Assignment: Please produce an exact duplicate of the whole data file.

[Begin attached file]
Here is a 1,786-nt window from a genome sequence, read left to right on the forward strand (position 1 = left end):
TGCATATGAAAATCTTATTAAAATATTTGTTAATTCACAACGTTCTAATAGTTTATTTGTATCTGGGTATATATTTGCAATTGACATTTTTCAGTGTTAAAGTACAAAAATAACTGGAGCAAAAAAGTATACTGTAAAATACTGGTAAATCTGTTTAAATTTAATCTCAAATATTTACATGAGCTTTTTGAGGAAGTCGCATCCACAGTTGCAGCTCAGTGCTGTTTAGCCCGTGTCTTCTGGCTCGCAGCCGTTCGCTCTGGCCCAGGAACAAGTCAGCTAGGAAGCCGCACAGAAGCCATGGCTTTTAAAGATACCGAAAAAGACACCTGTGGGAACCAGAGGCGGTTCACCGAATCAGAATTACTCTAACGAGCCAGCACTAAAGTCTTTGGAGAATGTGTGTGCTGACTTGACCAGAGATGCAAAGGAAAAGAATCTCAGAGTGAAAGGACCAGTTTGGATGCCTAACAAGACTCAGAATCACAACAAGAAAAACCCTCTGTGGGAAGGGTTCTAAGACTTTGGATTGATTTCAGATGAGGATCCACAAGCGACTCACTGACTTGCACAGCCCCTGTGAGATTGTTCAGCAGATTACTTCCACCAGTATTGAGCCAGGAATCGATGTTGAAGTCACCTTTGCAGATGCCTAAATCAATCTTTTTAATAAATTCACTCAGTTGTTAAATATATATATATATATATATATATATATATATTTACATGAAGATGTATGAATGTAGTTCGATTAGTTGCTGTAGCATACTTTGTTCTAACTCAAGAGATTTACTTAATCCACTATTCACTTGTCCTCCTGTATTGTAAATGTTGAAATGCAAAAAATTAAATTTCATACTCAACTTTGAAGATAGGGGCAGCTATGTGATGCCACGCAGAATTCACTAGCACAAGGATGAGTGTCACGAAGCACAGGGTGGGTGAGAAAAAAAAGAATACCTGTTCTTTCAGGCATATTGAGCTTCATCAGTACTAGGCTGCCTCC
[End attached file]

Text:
Here is a 1,786-nt window from a genome sequence, read left to right on the forward strand (position 1 = left end):
TGCATATGAAAATCTTATTAAAATATTTGTTAATTCACAACGTTCTAATAGTTTATTTGTATCTGGGTATATATTTGCAATTGACATTTTTCAGTGTTAAAGTACAAAAATAACTGGAGCAAAAAAGTATACTGTAAAATACTGGTAAATCTGTTTAAATTTAATCTCAAATATTTACATGAGCTTTTTGAGGAAGTCGCATCCACAGTTGCAGCTCAGTGCTGTTTAGCCCGTGTCTTCTGGCTCGCAGCCGTTCGCTCTGGCCCAGGAACAAGTCAGCTAGGAAGCCGCACAGAAGCCATGGCTTTTAAAGATACCGAAAAAGACACCTGTGGGAACCAGAGGCGGTTCACCGAATCAGAATTACTCTAACGAGCCAGCACTAAAGTCTTTGGAGAATGTGTGTGCTGACTTGACCAGAGATGCAAAGGAAAAGAATCTCAGAGTGAAAGGACCAGTTTGGATGCCTAACAAGACTCAGAATCACAACAAGAAAAACCCTCTGTGGGAAGGGTTCTAAGACTTTGGATTGATTTCAGATGAGGATCCACAAGCGACTCACTGACTTGCACAGCCCCTGTGAGATTGTTCAGCAGATTACTTCCACCAGTATTGAGCCAGGAATCGATGTTGAAGTCACCTTTGCAGATGCCTAAATCAATCTTTTTAATAAATTCACTCAGTTGTTAAATATATATATATATATATATATATATATATATTTACATGAAGATGTATGAATGTAGTTCGATTAGTTGCTGTAGCATACTTTGTTCTAACTCAAGAGATTTACTTAATCCACTATTCACTTGTCCTCCTGTATTGTAAATGTTGAAATGCAAAAAATTAAATTTCATACTCAACTTTGAAGATAGGGGCAGCTATGTGATGCCACGCAGAATTCACTAGCACAAGGATGAGTGTCACGAAGCACAGGGTGGGTGAGAAAAAAAAGAATACCTGTTCTTTCAGGCATATTGAGCTTCATCAGTACTAGGCTGCCTCC